All has been a little quiet over the weekend while I battle my latest case of Swine Flu. Anyway, news is this morning that my old chums at eMusic – famed for their non-relationship with the major labels – have finally reached an agreement with SonyBMG.
The background to the story is simple. When founded 11 years ago, eMusic refused to put DRM on the music they sold. This, up until very recently when iTunes followed suit, was always a taboo subject with the major labels who subsequently refused to licence their music to the service.
Since then, eMusic has carved itself out to be the biggest (and best) legal independent music resource online. They were amongst the first to introduce a monthly subscription fee and have gone from strength-to-strength whilst other services have come and gone. By the end of last year, they had sold over 250 million tracks – a phenomenal amount of independent music (and made even better taking into account the fact that Domino don’t have any artists on the service).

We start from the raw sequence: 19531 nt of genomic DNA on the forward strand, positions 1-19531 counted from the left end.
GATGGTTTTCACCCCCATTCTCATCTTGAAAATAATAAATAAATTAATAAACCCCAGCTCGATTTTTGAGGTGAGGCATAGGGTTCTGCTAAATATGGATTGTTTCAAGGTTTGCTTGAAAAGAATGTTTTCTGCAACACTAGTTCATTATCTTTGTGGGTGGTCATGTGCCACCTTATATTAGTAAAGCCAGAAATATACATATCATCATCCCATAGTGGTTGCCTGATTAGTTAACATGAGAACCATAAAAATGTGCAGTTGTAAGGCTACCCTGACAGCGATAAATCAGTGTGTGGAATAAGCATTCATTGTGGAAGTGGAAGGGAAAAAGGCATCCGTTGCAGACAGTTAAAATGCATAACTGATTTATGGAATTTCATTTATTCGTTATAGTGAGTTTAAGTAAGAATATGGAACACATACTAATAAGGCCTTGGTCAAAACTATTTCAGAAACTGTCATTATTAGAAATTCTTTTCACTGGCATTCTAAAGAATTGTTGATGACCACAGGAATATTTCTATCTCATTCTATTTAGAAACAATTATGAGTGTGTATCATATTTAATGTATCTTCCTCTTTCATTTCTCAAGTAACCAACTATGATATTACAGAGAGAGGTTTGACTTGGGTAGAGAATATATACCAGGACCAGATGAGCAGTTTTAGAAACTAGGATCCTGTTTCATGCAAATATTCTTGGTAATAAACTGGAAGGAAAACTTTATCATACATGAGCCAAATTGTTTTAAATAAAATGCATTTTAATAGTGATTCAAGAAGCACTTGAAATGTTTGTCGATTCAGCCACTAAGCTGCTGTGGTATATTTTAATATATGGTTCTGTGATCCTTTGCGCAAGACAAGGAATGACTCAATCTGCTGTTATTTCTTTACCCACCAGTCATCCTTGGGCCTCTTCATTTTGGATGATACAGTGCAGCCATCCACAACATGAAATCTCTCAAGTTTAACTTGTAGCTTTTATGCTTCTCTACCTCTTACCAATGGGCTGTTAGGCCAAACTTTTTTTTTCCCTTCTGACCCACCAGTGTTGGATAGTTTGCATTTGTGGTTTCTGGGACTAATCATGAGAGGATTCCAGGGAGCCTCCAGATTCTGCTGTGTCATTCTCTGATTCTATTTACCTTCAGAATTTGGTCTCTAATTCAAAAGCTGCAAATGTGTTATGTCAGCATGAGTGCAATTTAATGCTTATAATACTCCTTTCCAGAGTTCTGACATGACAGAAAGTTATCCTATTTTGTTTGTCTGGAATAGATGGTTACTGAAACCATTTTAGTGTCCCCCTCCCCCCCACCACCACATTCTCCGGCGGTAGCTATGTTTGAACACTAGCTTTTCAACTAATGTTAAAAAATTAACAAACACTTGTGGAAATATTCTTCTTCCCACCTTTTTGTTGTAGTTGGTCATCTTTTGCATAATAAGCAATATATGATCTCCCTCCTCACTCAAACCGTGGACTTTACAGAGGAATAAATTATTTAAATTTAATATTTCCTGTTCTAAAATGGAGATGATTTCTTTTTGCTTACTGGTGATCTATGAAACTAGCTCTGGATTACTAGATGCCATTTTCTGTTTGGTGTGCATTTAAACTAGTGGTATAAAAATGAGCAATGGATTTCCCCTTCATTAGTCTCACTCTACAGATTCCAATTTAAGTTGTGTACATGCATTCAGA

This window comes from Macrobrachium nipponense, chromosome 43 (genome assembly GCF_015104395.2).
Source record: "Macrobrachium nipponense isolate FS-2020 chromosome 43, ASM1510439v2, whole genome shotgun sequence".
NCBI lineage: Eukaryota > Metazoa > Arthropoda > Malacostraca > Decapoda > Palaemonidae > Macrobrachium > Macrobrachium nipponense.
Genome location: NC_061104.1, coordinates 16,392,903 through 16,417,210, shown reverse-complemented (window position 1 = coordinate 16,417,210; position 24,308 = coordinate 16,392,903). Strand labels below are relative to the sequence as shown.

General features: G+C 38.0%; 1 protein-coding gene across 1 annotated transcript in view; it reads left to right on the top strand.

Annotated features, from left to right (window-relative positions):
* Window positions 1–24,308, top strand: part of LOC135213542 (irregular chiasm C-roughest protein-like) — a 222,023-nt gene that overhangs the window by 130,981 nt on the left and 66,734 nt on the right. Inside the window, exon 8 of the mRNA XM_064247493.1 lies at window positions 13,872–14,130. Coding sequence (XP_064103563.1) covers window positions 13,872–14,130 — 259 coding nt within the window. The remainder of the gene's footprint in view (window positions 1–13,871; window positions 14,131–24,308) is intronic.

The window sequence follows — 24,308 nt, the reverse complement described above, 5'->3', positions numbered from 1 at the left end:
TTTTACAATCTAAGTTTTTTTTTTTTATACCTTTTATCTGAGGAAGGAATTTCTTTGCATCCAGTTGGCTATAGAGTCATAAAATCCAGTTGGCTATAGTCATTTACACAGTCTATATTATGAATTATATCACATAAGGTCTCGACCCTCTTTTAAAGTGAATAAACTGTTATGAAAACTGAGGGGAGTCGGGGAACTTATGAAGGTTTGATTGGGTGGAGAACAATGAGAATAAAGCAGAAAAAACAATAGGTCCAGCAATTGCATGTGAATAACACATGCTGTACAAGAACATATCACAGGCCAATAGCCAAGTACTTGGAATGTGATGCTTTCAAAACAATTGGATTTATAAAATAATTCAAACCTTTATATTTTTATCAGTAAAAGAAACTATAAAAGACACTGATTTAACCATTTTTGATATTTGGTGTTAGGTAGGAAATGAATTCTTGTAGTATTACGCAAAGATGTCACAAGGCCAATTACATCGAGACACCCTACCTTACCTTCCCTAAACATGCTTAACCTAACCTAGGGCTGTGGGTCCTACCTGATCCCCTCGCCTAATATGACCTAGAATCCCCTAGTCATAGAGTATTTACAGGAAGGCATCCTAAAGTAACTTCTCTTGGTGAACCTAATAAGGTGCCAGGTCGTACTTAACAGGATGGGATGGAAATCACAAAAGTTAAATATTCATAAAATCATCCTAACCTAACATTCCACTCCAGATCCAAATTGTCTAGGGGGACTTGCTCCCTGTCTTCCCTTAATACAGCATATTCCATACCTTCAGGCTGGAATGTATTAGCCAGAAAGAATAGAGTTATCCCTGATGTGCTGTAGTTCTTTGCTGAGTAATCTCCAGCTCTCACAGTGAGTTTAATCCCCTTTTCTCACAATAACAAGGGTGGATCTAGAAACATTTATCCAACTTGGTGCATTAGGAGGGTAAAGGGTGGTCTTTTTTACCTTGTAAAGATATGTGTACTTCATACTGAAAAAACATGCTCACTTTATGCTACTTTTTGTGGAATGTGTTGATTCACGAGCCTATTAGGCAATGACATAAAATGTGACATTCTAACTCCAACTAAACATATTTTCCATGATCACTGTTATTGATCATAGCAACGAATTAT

The deal isn’t quite as succinct as you’d hope for though, according to the New York Times, the deal will only cover tracks that are more than two years old, and that eMusic will “slightly raise prices and reduce the number of downloads for some of its monthly plans” in return.
eMusic boss Danny Stein continues to say that the price hike is supported by its existing indie labels, and I guess that’s the best we can hope for. Let’s just hope this deal is as beneficial to the vast number of independent artists on eMusic as it should be.
As an aside, you can get 35 FREE tracks from eMusic and support FFP by clicking here.